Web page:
Ireland's banks have "a distance to travel" to become more customer focused, according to a new report by the Central Bank.
The report on the behaviour and culture in banks was requested by the Minister for Finance Paschal Donohoe following the tracker mortgage controversy.
The Central Bank is seeking legislative changes to give it more powers to ensure a change in the culture of banks.
The review into the culture of Bank of Ireland, AIB, Permanent TSB, KBC Ireland and Ulster Bank, was conducted from the perspective of the customer.
It was conducted in collaboration with the Dutch Central Bank, and it focused on the bank's executive leadership teams.
The review found that all banks "have significant distances to travel" to become more focused on the consumer.
It found bank executives continue to operate in a "firefighting mode", and are struggling to transition from the mindset of the banking crisis.
It is also concerned that banks see it as an achievement that they have emerged from the crisis, and this has led to over-optimisim which means banks may underestimate the work required to change for their customers' benefit.
The Central Bank wants each bank to deliver action plans to address the risks it has identified.
It also recommends the introduction of legislation to support an Individual Accountability Framework, setting conduct standards for staff and ensuring clearer lines of accountability within firms.
Derville Rowland, Director General Financial Conduct at the Central Bank, said effective organisational culture builds on shared purpose and standards such as professionalism, honesty, integrity and accountability to deliver fair outcomes that have the interests of consumers at heart.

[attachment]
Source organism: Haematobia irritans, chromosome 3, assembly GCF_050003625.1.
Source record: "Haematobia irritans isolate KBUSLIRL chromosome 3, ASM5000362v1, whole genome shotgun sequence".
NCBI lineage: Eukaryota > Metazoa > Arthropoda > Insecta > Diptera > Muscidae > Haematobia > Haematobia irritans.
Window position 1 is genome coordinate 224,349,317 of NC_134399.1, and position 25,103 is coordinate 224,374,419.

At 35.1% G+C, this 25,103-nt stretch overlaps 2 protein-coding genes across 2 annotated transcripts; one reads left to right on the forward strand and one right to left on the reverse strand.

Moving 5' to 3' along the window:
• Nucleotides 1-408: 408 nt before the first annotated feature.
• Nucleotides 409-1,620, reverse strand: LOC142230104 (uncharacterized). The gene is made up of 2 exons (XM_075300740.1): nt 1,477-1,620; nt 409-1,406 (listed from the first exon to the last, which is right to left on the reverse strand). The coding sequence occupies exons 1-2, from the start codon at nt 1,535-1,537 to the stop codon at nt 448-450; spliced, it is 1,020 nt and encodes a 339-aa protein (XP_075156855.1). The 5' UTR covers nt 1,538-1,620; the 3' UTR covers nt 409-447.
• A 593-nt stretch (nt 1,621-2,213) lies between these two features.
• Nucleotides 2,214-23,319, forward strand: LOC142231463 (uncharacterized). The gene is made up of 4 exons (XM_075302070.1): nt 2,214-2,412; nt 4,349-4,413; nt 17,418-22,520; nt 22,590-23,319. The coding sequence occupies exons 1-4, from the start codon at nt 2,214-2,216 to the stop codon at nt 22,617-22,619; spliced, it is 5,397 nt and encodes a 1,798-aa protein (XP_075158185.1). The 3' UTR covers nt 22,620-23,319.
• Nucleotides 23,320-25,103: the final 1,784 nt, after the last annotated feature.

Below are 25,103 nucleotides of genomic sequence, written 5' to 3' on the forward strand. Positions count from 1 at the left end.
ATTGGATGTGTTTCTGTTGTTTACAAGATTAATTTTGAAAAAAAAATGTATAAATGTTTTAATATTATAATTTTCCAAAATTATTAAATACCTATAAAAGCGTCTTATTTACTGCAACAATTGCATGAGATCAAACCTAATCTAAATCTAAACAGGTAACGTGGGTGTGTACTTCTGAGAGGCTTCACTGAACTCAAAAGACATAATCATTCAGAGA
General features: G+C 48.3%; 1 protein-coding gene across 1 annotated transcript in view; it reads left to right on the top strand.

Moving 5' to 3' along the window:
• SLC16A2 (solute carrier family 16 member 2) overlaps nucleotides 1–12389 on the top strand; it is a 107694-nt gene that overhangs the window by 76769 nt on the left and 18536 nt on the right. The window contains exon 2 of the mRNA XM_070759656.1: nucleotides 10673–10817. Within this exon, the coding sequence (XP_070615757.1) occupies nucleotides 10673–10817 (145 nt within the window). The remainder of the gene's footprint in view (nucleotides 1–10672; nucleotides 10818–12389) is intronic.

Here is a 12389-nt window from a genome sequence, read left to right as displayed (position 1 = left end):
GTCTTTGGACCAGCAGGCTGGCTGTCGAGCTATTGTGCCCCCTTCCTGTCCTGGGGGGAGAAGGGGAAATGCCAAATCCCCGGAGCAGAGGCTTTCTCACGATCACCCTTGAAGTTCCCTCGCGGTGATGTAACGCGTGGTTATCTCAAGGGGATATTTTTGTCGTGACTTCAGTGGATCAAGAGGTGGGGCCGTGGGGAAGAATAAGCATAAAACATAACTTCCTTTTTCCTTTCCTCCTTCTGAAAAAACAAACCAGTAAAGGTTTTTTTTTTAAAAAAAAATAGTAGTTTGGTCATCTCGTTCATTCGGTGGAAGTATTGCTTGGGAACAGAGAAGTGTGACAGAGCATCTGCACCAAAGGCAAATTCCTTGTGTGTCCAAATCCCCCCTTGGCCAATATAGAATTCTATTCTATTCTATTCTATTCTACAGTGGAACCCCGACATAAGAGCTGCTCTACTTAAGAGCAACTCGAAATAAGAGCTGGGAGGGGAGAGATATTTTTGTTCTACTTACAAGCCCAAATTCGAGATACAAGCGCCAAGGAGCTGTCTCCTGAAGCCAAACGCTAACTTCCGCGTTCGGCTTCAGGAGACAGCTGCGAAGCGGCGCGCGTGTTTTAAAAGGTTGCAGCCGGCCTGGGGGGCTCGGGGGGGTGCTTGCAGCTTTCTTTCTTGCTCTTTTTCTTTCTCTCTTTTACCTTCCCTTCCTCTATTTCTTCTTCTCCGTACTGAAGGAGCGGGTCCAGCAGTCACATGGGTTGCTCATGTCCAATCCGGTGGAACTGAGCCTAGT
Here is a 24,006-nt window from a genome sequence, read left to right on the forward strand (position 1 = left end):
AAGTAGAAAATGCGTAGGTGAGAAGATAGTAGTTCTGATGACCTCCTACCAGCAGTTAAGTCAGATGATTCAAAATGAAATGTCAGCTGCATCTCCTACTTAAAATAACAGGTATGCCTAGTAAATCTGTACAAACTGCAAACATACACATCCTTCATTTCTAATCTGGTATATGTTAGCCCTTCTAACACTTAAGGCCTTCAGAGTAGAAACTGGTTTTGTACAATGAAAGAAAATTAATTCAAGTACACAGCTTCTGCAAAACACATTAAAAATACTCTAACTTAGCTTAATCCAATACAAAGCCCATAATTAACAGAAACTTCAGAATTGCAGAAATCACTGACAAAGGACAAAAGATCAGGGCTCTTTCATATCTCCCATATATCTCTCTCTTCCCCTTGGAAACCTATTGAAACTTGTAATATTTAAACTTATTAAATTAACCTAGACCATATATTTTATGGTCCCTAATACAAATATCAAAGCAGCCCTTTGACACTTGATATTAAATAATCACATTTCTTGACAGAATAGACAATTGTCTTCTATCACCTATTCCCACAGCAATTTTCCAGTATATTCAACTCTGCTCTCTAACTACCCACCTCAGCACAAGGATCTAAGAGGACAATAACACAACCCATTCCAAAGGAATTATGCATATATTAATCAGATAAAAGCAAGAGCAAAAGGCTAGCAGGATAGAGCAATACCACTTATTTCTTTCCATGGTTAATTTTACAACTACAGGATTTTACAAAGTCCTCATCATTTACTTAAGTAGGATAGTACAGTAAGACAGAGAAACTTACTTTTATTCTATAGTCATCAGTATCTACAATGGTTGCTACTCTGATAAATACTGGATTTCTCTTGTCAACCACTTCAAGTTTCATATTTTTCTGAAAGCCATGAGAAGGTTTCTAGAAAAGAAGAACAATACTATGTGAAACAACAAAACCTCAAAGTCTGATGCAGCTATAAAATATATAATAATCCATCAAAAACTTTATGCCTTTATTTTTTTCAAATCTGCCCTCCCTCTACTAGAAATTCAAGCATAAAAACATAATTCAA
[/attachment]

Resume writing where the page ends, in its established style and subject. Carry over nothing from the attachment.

"The Central Bank expects to see such standards and values embedded in all the firms we regulate," she said.
"Firms can expect that we will continue to prioritise these issues. We will be requiring the banks to develop programmes to address the issues identified in the report, and we will be monitoring the appropriateness and implementation of these programmes.
"We are also proposing the introduction of an Individual Accountability Framework, and we will be conducting more frequent, targeted conduct supervision, including robust challenge of boards and executive management," she said.
Ms Rowland said there is there is no magic wand to solve these issues all at once.
"Cultural issues take time to work through, so this will be very much ongoing and continuous multi-year supervisory work rather than a once-off, immediate solution," she stated.
Bank of Ireland commits to playing its part in cultural improvement across banking industry
Bank of Ireland has said it is strongly committed to continuing to improve culture within the bank and to playing its part in cultural improvement across the wider sector.
To this end, the bank said it is supporting the establishment of an independent Irish Banking Culture Board.
Underlining that commitment, a senior Bank of Ireland executive - Marion Kelly - has been seconded to lead the next phase of the Irish Banking Culture Board's establishment in the role of Programme Director.
Francesca McDonagh, Bank of Ireland's chief executive, said that two of the key values at the bank are to be customer focused and to be accountable.
"These values go to the heart of the culture that we want to develop within our bank," she said.
"A healthy internal culture in any organisation drives staff engagement and becomes a magnet for talent. But it's the external tangible proof of this culture that gets most attention. A good culture creates great customer outcomes," Ms McDonagh stated.
"This is particularly relevant in an industry that is highly regulated, with the one of the lowest trust levels of any sector. We have to fix this, and this is why I have placed considerable focus on the transformation of Bank of Ireland including its culture," the CEO added.
AIB to work on action plan to address culture issues
AIB said the Central Bank's Behaviour and Culture Report noted some progress and outlined areas for further development across the banking industry.
In a statement, the bank said it will review its contents and work towards an action plan to address the issues and recommendations.
"AIB continues to focus on creating a sustainable bank, one that is socially responsible, trusted and has an unrelenting focus on delivering for customers," the statement added.